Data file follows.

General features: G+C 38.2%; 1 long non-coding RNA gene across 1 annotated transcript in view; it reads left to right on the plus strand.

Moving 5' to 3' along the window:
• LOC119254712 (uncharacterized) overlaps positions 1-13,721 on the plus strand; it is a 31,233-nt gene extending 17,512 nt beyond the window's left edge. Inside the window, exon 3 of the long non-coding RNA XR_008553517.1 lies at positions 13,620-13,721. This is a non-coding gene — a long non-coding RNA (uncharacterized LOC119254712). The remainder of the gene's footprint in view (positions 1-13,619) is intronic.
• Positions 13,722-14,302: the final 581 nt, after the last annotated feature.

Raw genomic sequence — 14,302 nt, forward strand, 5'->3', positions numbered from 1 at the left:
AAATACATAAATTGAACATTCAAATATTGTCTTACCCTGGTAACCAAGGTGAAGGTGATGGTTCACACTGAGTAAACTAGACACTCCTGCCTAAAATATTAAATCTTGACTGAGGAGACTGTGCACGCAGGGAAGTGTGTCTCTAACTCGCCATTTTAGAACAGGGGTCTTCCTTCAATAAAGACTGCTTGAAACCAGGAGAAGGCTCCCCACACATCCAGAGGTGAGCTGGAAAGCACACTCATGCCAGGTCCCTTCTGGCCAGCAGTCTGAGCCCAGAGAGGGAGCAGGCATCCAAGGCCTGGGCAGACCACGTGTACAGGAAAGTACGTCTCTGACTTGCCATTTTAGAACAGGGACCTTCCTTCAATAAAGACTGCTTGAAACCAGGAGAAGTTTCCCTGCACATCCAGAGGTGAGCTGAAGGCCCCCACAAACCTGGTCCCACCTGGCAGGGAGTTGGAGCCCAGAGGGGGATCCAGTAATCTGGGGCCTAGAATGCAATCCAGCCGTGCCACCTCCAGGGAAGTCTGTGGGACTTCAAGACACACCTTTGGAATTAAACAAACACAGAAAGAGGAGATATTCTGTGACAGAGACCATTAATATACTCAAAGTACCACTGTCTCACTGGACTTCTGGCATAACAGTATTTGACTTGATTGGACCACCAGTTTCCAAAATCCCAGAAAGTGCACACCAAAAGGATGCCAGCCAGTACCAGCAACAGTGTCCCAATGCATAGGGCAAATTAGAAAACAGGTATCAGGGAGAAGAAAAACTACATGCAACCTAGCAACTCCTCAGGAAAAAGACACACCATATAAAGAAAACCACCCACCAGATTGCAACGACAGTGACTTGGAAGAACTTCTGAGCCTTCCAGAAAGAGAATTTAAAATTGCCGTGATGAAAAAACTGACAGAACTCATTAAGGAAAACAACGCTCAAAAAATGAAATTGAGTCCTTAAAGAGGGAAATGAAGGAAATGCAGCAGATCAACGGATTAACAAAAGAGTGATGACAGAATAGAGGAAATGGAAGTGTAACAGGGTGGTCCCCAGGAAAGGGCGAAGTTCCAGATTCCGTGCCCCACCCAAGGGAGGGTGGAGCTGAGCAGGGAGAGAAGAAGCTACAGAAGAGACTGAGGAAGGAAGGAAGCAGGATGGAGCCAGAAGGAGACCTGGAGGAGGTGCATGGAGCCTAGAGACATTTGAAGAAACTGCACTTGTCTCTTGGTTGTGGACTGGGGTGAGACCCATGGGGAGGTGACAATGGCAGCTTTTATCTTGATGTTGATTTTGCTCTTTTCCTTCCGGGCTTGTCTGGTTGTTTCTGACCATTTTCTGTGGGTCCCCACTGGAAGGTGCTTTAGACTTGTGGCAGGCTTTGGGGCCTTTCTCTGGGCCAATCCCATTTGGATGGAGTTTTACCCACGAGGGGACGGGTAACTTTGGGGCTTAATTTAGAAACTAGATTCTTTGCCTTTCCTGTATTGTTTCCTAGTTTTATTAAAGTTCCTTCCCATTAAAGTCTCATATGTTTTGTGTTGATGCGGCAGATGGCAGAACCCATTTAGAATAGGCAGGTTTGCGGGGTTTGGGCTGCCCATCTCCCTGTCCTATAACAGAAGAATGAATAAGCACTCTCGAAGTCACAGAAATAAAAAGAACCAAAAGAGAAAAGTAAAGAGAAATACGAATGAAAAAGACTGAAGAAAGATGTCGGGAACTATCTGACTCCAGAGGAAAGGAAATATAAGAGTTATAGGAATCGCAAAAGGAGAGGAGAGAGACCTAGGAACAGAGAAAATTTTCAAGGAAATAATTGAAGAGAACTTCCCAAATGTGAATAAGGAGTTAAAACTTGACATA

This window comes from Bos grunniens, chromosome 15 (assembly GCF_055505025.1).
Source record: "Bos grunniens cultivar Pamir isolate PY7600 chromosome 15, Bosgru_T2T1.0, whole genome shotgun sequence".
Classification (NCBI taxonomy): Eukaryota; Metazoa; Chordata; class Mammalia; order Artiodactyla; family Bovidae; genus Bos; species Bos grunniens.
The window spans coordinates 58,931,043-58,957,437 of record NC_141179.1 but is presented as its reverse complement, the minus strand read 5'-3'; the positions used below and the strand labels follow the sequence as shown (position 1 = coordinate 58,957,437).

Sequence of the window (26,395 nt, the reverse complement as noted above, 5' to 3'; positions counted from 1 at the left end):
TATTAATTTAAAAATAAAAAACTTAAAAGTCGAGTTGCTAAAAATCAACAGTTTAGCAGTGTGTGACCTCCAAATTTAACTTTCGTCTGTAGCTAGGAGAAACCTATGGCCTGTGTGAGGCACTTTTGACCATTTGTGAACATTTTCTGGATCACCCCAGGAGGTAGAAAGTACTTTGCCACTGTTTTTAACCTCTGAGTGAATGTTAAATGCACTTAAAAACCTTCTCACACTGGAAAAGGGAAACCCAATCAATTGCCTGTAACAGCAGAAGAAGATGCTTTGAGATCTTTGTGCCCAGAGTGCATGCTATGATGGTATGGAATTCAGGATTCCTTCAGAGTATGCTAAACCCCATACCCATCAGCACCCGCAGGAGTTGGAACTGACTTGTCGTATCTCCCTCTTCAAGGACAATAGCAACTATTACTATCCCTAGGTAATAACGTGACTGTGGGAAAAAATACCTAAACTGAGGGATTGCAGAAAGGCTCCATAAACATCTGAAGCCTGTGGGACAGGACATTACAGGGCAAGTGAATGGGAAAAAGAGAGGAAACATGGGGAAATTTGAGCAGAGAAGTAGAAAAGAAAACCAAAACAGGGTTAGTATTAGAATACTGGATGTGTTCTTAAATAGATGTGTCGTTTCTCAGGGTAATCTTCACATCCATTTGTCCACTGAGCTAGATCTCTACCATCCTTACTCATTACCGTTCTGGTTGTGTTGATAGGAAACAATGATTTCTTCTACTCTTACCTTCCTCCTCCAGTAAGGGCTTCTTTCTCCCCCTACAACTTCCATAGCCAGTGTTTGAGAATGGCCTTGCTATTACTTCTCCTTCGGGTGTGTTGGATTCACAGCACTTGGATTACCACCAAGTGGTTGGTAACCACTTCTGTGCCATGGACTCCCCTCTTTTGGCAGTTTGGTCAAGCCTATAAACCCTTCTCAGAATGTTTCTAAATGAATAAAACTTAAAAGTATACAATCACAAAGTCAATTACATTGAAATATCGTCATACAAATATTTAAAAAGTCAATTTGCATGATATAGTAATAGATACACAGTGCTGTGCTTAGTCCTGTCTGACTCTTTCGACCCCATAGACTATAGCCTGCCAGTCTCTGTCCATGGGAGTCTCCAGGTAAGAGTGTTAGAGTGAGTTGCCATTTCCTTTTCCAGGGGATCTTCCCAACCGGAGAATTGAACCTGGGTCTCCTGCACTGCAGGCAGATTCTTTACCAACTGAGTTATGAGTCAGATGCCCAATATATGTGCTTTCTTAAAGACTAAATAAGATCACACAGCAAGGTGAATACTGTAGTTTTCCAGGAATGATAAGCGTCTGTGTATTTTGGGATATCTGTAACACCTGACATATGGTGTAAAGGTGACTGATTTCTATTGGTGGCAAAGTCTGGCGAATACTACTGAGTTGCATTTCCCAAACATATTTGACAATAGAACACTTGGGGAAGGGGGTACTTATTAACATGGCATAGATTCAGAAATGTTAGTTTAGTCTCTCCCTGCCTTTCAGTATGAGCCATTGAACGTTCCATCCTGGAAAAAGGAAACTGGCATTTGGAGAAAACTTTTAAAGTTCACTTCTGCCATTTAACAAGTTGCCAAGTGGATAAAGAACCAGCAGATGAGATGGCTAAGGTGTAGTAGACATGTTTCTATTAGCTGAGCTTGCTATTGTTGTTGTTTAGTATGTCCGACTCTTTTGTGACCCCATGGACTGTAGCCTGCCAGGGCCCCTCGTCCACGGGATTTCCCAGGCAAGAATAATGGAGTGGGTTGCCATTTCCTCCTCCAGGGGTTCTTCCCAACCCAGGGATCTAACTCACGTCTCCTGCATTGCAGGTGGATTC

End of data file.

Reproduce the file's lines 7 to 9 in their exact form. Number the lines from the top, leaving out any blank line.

This window comes from Bos grunniens, chromosome 15 (assembly GCF_055505025.1).
Source record: "Bos grunniens cultivar Pamir isolate PY7600 chromosome 15, Bosgru_T2T1.0, whole genome shotgun sequence".
Classification (NCBI taxonomy): Eukaryota; Metazoa; Chordata; class Mammalia; order Artiodactyla; family Bovidae; genus Bos; species Bos grunniens.